Surging for Race Success

 

By Rick Morris

 

There are a lot of ways to run a race. You could be a front runner, run positive splits, race using negative splits or nearly any combination. But, for most runners, the most efficient way to run a race is by even pacing. With even, steady pacing, your body gets into an efficient rhythm. It burns an effective combination of carbohydrates and fats that minimize the production of lactate and potassium that can slow you down.

 

There is really no question that maintaining a fairly even pace will result in your best race performance, but there are times during a race when you just can’t do that. In every race you will find yourself either having to answer a competitors surge or needing a surge of your own to pull away. Some races become tactical battles. In a race like that your ability to surge or “shift gears” can spell the difference between winning and losing.

 

Surging can be a potent weapon that has the ability to break your opponents will. It can also be somewhat of a double edged sword. Surging provides huge competitive benefits but it also comes at a high metabolic cost. Those high power surges eat up a lot of energy. They burn carbohydrates at a much higher rate, resulting in large amounts of lactate being produced and more potassium build up. Your body loses the homeostasis that it so desperately tries to maintain and your central nervous system tries to slow you down in response.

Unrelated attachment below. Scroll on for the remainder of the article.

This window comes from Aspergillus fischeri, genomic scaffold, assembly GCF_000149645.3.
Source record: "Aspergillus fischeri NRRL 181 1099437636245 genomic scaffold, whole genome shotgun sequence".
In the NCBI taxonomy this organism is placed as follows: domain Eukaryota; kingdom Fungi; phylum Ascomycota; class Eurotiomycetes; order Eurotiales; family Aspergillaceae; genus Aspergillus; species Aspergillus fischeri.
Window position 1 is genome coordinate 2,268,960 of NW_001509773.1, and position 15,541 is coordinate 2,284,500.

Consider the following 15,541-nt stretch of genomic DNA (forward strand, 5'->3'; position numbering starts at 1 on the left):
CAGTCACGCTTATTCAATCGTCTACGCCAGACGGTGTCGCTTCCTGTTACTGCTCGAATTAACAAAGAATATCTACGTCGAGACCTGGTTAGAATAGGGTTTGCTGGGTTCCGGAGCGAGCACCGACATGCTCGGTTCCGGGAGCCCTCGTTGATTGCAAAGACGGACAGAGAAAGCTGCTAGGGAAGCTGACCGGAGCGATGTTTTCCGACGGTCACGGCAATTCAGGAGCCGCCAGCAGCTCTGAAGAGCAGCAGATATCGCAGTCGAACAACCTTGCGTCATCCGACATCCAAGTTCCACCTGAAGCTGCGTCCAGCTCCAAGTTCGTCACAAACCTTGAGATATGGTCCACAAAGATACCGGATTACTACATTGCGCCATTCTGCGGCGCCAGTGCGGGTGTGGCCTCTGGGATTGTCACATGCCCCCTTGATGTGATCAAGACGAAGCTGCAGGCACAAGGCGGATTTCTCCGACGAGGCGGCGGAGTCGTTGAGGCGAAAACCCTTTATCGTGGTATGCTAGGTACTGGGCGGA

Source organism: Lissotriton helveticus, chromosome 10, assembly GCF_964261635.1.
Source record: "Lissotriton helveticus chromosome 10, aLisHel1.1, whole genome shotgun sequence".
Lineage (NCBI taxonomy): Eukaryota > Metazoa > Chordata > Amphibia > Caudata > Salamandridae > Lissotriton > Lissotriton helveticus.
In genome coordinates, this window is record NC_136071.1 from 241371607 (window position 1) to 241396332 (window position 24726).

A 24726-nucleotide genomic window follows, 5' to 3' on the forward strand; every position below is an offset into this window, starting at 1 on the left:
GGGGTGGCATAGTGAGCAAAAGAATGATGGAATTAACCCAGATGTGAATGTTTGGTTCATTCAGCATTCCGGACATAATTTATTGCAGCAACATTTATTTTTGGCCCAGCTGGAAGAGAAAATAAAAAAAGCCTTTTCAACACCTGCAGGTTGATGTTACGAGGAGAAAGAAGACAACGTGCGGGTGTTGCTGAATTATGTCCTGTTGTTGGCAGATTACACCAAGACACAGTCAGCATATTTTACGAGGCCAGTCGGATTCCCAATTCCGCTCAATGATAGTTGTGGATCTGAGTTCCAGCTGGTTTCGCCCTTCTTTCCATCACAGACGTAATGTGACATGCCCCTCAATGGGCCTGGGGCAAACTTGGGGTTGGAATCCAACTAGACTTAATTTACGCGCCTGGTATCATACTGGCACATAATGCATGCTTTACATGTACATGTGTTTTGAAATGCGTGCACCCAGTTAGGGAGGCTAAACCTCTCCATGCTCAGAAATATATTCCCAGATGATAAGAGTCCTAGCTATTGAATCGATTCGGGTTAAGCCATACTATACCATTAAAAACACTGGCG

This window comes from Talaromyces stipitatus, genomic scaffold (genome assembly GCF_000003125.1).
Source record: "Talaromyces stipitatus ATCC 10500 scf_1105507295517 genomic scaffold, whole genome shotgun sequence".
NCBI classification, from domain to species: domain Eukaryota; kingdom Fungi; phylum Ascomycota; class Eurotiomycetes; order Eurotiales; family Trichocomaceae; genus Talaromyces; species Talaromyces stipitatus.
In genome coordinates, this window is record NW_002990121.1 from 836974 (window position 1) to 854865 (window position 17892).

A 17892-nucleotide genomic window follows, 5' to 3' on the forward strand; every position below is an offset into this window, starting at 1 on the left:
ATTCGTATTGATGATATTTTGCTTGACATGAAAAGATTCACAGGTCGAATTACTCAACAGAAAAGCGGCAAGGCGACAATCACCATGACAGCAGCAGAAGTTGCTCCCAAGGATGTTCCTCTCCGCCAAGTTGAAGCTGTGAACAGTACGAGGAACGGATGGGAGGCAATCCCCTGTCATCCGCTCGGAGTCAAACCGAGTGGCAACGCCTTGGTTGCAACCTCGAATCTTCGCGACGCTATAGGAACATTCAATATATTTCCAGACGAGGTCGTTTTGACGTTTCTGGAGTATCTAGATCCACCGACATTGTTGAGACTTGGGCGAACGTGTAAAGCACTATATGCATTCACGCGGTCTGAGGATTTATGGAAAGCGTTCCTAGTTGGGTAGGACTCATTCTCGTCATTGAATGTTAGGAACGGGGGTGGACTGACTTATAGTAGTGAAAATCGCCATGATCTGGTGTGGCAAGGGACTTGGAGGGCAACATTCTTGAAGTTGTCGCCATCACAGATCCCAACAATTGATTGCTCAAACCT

Training to Improve Your Surging Power

 

Developing your ability to surge and recover is critical to your race success.  There are many specific types of workouts to can do to train for surging. One very simple and common workout is 400 meter repeats at nearly full pace. Recover between each repeat with 200 meters at an easy pace. While this is not a race specific workout, it does develop your ability run repeated fast surges and recover.